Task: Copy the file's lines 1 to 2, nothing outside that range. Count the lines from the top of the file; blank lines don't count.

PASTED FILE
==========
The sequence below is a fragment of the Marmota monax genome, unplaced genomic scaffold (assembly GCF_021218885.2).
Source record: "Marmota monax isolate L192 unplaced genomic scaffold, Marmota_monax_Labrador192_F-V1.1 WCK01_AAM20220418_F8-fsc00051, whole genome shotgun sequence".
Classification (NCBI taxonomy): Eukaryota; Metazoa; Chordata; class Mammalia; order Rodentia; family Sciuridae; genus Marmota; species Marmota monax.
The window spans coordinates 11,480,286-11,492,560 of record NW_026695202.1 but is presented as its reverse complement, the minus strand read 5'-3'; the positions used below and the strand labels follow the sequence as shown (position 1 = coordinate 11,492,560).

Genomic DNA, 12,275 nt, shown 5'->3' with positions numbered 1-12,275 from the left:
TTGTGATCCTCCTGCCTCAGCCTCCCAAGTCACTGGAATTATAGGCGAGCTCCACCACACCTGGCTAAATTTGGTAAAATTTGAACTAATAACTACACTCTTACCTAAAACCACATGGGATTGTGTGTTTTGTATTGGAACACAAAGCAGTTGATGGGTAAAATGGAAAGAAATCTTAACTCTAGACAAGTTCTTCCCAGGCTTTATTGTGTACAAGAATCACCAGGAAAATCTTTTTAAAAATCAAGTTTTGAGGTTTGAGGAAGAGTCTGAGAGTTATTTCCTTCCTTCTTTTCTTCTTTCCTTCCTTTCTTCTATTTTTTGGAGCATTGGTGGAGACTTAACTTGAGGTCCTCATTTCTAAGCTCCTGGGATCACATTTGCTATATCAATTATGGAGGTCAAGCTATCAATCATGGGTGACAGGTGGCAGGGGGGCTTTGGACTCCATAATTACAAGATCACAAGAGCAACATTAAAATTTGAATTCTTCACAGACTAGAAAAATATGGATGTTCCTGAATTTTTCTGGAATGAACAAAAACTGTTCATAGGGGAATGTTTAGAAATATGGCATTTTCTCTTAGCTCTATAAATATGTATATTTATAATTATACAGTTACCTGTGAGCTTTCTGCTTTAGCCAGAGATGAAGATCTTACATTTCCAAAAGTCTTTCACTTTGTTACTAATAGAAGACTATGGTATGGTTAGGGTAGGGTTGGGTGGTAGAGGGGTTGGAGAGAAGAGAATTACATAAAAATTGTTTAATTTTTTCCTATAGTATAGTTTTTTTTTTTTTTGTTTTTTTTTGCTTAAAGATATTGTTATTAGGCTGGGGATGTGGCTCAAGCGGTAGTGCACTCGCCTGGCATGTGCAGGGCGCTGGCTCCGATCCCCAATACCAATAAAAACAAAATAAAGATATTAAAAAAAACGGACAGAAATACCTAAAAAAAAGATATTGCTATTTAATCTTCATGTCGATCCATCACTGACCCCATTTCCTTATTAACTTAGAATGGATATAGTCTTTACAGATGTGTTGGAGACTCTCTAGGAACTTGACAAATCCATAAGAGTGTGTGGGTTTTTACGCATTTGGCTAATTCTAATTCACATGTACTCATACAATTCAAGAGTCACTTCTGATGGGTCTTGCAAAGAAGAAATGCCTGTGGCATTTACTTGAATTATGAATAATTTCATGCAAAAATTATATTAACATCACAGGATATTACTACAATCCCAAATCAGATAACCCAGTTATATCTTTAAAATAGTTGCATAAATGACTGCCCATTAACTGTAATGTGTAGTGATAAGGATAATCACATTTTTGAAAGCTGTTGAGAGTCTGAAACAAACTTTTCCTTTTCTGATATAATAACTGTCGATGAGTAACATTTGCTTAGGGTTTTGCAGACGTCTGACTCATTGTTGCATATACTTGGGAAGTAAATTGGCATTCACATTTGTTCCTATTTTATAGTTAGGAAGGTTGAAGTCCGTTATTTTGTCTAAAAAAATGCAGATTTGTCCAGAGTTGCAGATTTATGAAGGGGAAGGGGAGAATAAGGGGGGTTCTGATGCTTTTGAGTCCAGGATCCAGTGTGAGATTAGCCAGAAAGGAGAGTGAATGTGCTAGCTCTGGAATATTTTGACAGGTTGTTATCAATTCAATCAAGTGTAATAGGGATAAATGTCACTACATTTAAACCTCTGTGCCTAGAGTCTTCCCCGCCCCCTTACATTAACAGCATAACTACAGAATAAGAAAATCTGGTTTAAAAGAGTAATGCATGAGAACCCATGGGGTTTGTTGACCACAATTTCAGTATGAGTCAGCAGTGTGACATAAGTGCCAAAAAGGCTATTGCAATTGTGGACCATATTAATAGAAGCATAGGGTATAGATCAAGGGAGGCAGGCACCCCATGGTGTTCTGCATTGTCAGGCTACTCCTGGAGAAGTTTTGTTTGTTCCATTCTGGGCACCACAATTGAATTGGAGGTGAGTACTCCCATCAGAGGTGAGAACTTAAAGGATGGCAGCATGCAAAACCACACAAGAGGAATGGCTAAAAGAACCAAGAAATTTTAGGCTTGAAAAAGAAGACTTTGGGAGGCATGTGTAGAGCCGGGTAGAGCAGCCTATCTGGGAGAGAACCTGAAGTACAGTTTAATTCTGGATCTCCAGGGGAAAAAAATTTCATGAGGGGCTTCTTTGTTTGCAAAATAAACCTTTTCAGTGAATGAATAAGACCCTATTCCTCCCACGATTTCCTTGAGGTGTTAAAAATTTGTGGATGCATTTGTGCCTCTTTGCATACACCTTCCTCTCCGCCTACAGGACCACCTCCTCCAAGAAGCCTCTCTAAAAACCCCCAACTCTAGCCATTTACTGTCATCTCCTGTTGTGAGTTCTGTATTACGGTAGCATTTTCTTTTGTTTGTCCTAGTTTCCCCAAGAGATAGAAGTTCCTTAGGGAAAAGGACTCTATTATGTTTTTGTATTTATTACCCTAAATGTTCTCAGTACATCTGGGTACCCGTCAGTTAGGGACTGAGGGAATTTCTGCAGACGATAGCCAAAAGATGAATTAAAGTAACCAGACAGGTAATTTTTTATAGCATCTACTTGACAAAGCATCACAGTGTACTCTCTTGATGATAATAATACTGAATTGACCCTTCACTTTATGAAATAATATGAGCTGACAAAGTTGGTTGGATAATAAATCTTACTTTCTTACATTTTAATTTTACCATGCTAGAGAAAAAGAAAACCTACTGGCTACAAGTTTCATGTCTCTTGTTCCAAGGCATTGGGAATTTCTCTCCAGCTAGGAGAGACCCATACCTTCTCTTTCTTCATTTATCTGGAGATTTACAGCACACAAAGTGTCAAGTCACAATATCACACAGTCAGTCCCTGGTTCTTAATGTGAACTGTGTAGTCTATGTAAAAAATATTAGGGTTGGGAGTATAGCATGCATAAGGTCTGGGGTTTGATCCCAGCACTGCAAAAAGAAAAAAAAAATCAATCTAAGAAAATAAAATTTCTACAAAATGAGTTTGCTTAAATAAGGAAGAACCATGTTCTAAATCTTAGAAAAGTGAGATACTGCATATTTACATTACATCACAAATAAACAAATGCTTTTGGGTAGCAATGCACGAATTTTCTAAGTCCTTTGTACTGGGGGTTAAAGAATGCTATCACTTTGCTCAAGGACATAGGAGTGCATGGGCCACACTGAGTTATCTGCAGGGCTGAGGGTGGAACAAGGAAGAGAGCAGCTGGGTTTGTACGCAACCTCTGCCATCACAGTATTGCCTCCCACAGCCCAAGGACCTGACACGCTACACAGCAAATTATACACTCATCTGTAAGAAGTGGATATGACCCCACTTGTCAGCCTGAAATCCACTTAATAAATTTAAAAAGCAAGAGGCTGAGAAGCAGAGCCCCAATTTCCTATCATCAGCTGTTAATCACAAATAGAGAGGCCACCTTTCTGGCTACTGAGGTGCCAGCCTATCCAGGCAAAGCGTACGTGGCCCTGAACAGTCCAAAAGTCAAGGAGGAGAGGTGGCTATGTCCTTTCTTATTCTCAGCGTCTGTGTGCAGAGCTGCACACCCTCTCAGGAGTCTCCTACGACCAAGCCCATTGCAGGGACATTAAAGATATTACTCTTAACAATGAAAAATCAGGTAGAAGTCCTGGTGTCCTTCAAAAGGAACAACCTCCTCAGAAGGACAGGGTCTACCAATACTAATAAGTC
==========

The sequence below is a fragment of the Marmota monax genome, unplaced genomic scaffold (assembly GCF_021218885.2).
Source record: "Marmota monax isolate L192 unplaced genomic scaffold, Marmota_monax_Labrador192_F-V1.1 WCK01_AAM20220418_F8-fsc00051, whole genome shotgun sequence".